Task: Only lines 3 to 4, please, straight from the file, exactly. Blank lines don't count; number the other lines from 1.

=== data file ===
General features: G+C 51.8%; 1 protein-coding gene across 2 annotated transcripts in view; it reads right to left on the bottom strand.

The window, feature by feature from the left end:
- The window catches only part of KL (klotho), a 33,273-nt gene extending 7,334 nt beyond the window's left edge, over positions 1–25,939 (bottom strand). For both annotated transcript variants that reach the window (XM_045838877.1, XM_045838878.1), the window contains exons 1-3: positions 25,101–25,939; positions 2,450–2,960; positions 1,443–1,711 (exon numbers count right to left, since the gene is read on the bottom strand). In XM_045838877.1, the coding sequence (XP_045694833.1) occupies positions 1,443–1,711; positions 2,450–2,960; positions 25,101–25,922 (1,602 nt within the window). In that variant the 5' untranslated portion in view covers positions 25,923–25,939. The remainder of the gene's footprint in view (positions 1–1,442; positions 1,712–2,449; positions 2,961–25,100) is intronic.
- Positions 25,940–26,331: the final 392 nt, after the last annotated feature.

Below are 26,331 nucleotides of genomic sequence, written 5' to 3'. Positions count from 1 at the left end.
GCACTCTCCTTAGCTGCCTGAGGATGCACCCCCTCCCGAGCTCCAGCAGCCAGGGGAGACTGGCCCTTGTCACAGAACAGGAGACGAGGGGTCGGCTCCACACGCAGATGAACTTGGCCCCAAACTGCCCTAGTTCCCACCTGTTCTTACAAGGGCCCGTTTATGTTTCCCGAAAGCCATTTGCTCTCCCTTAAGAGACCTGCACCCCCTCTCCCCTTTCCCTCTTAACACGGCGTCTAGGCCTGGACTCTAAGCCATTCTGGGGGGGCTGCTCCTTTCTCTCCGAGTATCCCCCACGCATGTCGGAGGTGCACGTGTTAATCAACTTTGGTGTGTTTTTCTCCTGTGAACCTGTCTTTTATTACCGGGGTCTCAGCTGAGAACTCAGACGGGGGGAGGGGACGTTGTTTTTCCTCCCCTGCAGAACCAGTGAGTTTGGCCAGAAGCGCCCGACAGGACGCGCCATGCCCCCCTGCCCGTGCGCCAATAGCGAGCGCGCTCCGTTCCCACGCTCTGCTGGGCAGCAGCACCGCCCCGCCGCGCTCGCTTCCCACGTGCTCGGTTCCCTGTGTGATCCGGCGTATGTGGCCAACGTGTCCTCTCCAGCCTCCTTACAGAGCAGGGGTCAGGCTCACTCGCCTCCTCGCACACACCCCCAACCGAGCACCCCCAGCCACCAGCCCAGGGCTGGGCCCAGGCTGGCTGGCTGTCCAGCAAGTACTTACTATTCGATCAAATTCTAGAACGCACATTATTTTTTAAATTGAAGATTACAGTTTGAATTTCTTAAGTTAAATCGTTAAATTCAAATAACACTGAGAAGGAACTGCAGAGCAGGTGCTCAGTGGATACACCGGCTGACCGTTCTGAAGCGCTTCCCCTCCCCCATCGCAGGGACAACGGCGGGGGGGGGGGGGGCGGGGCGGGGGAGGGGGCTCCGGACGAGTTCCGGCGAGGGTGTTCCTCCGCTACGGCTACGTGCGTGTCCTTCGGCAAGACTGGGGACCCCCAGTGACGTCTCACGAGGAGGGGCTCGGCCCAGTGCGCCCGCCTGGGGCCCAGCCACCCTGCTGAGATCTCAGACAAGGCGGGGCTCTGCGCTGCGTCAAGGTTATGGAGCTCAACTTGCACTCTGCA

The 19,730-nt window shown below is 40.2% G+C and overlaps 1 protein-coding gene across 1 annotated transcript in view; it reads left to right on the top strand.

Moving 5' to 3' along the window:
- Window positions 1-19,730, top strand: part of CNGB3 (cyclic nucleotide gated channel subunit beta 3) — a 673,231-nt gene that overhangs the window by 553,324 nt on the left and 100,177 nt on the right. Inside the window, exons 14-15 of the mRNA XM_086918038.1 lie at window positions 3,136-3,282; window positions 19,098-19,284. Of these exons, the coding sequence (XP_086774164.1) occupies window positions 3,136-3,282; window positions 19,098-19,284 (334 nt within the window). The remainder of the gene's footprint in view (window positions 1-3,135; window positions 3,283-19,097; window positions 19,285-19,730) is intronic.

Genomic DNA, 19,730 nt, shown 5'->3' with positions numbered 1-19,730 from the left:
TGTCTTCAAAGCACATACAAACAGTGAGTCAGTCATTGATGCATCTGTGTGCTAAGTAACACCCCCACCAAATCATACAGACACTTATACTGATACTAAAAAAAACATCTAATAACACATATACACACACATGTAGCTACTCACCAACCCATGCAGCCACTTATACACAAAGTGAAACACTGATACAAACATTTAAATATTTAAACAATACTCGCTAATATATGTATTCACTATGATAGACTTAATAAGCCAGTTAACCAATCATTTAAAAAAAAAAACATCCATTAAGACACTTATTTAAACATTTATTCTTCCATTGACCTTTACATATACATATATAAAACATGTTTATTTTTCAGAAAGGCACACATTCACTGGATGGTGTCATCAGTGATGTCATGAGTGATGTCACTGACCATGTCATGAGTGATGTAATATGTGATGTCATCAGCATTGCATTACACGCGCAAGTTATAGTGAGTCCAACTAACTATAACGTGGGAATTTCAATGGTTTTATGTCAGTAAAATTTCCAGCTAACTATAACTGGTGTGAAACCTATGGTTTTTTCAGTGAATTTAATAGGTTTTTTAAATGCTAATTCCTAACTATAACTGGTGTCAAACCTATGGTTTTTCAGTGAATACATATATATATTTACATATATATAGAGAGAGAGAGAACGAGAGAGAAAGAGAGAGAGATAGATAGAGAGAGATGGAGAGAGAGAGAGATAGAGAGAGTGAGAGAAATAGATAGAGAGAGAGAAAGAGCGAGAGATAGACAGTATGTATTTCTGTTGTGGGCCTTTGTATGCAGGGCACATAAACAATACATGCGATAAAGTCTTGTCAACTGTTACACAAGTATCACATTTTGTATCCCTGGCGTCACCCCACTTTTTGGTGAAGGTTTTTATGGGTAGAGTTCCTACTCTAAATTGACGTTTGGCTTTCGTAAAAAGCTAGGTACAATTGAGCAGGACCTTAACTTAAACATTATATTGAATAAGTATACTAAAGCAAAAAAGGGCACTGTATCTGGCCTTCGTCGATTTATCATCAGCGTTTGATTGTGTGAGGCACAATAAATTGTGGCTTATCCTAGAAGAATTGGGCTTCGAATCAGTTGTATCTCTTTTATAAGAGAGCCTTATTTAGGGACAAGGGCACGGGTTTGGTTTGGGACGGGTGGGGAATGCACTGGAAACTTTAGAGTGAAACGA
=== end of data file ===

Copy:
- The window catches only part of KL (klotho), a 33,273-nt gene extending 7,334 nt beyond the window's left edge, over positions 1–25,939 (bottom strand). For both annotated transcript variants that reach the window (XM_045838877.1, XM_045838878.1), the window contains exons 1-3: positions 25,101–25,939; positions 2,450–2,960; positions 1,443–1,711 (exon numbers count right to left, since the gene is read on the bottom strand). In XM_045838877.1, the coding sequence (XP_045694833.1) occupies positions 1,443–1,711; positions 2,450–2,960; positions 25,101–25,922 (1,602 nt within the window). In that variant the 5' untranslated portion in view covers positions 25,923–25,939. The remainder of the gene's footprint in view (positions 1–1,442; positions 1,712–2,449; positions 2,961–25,100) is intronic.
- Positions 25,940–26,331: the final 392 nt, after the last annotated feature.